In the ancient world Jesus was known first and foremost as an exorcist and a healer. These two activities are mentioned in every summary of Jesus’s ministry found in the Gospels.
It’s common for Western Christians today to accept that infirmities (sickness, disease, injuries, disabilities and deformities) are part of God’s mysterious plan for their life. We may ask God to relieve us and others from physical afflictions, but we also pray for God to help us accept them as part of his mysterious “sovereign plan.”
Jesus and the early church had a different perspective, however. Never once did Jesus or anyone else in the New Testament encourage people to accept their afflictions as coming from God. Instead, they uniformly revolted against afflictions as being the direct or indirect byproducts of Satan’s oppressive regime. They viewed sickness and disease as part of the diabolic curse that afflicts the fallen world and they understood that the kingdom of God is all about reversing the curse. They believed that where God reigns, his original holistic design for the human body would be restored and the physical afflictions that were directly or indirectly brought about by the demonic powers would cease.
For example, Luke describes a woman who was “bent over and could not straighten up at all” as being “crippled by spirit.” When Jesus healed the woman certain religious authorities objected, for it was the Sabbath. But Jesus replied, “should not this woman, a daughter of Abraham, whom Satan has kept down for 18 long years, be set free on the Sabbath day from what bound her?” (Luke 13:11, 16). The woman’s deformed back was the result of a crippling spirit and part of Satan’s oppressive regime.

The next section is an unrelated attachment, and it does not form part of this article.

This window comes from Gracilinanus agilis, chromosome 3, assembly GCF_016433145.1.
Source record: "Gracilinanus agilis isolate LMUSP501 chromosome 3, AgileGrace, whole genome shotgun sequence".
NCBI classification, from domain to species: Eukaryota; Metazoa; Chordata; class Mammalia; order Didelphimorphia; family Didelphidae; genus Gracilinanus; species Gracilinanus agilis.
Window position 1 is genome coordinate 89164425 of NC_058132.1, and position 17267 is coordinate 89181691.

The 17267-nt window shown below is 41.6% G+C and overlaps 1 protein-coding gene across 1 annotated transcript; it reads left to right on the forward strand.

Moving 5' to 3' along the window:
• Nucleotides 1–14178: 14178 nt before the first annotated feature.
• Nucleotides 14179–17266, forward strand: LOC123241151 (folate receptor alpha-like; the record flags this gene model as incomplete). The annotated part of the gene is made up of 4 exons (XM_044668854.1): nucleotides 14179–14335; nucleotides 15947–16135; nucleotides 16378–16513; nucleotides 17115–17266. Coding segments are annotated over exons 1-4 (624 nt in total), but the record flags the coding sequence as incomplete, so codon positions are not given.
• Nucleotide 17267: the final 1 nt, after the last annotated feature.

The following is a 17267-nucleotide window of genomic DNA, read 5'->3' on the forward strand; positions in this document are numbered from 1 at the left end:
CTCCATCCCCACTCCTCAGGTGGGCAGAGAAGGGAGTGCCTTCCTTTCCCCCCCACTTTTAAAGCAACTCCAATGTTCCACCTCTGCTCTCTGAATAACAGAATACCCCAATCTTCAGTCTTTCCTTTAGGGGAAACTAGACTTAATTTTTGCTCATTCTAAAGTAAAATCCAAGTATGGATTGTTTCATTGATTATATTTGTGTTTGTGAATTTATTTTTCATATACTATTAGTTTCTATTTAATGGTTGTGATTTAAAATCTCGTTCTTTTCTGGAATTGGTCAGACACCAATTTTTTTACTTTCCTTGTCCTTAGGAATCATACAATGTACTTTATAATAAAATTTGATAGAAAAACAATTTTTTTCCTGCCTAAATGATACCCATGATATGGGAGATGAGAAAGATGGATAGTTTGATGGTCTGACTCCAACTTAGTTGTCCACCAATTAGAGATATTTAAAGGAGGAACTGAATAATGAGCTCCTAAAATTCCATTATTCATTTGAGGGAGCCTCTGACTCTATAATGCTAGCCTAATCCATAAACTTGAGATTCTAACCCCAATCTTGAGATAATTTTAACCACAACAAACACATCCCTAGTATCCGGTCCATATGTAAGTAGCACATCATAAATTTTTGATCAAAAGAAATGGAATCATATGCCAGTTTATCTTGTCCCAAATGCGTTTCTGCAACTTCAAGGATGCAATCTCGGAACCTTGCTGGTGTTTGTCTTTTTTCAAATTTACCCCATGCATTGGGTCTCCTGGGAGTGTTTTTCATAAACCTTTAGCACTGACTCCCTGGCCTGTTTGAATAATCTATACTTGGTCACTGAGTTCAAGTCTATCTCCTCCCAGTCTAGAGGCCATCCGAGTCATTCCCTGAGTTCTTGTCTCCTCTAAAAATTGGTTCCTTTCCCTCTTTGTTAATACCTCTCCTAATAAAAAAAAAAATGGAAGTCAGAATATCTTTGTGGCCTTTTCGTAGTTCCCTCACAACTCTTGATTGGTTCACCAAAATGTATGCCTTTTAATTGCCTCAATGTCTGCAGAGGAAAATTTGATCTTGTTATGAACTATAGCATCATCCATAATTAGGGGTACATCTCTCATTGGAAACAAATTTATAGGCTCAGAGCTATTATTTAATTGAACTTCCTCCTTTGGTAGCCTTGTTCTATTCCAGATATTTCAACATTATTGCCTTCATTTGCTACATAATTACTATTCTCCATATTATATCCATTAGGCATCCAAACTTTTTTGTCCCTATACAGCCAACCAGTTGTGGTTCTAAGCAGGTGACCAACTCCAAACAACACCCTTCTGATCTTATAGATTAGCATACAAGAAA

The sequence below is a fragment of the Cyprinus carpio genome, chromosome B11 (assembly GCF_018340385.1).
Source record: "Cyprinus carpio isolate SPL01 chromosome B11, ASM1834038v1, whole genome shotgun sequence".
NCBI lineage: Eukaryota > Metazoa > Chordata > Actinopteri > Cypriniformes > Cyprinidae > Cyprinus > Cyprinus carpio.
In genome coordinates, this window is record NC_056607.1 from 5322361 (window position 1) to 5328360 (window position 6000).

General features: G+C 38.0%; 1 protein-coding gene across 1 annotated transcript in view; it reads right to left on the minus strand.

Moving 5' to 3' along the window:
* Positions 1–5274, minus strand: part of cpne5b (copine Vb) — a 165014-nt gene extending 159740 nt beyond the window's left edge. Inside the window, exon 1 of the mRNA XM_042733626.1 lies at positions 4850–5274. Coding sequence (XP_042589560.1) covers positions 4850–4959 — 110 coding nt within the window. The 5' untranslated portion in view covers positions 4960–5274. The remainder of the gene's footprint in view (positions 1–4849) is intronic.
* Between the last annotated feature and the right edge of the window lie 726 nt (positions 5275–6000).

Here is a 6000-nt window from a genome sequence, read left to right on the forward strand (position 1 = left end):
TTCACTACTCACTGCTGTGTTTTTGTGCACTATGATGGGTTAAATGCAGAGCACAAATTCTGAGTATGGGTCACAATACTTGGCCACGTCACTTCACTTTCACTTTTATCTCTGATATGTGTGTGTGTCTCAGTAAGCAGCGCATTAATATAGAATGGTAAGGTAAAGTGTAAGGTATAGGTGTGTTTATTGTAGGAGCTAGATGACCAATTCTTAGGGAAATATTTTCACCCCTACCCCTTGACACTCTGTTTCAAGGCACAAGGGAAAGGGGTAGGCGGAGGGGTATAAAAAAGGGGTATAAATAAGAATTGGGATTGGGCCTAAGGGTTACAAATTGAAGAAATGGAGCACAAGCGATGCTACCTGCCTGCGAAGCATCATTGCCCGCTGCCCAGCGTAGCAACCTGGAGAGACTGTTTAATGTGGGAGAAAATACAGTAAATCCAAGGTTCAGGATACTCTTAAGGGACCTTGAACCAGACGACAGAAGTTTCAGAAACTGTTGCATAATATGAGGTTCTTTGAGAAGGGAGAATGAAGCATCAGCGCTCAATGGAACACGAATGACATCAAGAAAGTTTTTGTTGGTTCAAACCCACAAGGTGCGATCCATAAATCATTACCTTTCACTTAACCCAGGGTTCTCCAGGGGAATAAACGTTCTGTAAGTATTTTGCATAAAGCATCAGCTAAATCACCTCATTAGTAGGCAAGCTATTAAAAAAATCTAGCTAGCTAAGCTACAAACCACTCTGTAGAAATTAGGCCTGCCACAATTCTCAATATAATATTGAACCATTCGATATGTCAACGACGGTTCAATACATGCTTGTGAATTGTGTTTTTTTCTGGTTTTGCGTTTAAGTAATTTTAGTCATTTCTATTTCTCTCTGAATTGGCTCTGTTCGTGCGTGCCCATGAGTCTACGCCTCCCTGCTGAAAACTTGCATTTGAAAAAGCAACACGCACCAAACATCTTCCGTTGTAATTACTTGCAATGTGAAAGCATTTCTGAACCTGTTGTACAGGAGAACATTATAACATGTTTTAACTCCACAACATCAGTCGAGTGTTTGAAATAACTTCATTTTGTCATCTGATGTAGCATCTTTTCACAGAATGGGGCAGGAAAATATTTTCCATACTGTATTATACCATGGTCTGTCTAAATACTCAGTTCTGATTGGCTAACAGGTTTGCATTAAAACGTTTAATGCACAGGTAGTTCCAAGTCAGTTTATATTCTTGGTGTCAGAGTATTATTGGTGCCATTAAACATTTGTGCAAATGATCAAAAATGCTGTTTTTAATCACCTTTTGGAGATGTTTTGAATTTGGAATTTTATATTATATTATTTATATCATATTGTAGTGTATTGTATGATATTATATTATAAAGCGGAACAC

The central role healing played in Jesus’s ministry as well as the close connection between physical infirmities and demonic activity is succinctly expressed by Peter when he summarizes Jesus’s ministry by saying, “he went around doing good and healing all who were under the power of the devil” (Acts 10:38). Jesus was all about reversing the curse, and this included all forms of physical affliction.
This was the general understanding of the church for the first three centuries. In fact, the early church’s ability to free people from physical afflictions and demonic oppression was one of the strongest tools of evangelism. While healers and exorcists were rather common in the ancient world, it was widely conceded that no one could heal or deliver people as effectively and as consistently as Christians.
Since the job of the church is to manifest everything Jesus manifested and revolt against everything Jesus revolted against, we must accept that manifesting God’s original holistic design for the human body while revolting against the powers that afflict us physically remains a central part of our kingdom mandate. We are called to revolt against physical infirmities as part of Satan’s regime, not accept them as part of God’s mysterious will.
We are called to trust that God can and does continue to heal people today.
Image by Lawrence OP via Flickr